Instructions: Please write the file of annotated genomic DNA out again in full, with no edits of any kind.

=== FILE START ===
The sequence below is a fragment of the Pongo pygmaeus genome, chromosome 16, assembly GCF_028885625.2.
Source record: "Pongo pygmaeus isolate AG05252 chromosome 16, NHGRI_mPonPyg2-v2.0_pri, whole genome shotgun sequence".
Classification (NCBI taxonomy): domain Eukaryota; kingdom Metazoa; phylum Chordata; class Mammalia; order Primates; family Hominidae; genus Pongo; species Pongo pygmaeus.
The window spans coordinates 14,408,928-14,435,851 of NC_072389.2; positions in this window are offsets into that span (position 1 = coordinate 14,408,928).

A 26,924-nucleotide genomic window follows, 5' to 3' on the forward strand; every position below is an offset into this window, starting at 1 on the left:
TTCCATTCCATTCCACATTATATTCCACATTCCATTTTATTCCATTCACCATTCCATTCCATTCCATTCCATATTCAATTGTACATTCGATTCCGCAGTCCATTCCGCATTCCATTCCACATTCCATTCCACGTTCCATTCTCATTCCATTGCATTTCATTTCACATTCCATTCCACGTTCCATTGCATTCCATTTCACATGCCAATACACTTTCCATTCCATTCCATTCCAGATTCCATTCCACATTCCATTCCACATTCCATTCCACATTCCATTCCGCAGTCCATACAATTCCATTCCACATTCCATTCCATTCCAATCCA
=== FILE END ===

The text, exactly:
The sequence below is a fragment of the Pongo pygmaeus genome, chromosome 16, assembly GCF_028885625.2.
Source record: "Pongo pygmaeus isolate AG05252 chromosome 16, NHGRI_mPonPyg2-v2.0_pri, whole genome shotgun sequence".
Classification (NCBI taxonomy): domain Eukaryota; kingdom Metazoa; phylum Chordata; class Mammalia; order Primates; family Hominidae; genus Pongo; species Pongo pygmaeus.
The window spans coordinates 14,408,928-14,435,851 of NC_072389.2; positions in this window are offsets into that span (position 1 = coordinate 14,408,928).

A 26,924-nucleotide genomic window follows, 5' to 3' on the forward strand; every position below is an offset into this window, starting at 1 on the left:
TTCCATTCCATTCCACATTATATTCCACATTCCATTTTATTCCATTCACCATTCCATTCCATTCCATTCCATATTCAATTGTACATTCGATTCCGCAGTCCATTCCGCATTCCATTCCACATTCCATTCCACGTTCCATTCTCATTCCATTGCATTTCATTTCACATTCCATTCCACGTTCCATTGCATTCCATTTCACATGCCAATACACTTTCCATTCCATTCCATTCCAGATTCCATTCCACATTCCATTCCACATTCCATTCCACATTCCATTCCGCAGTCCATACAATTCCATTCCACATTCCATTCCATTCCAATCCA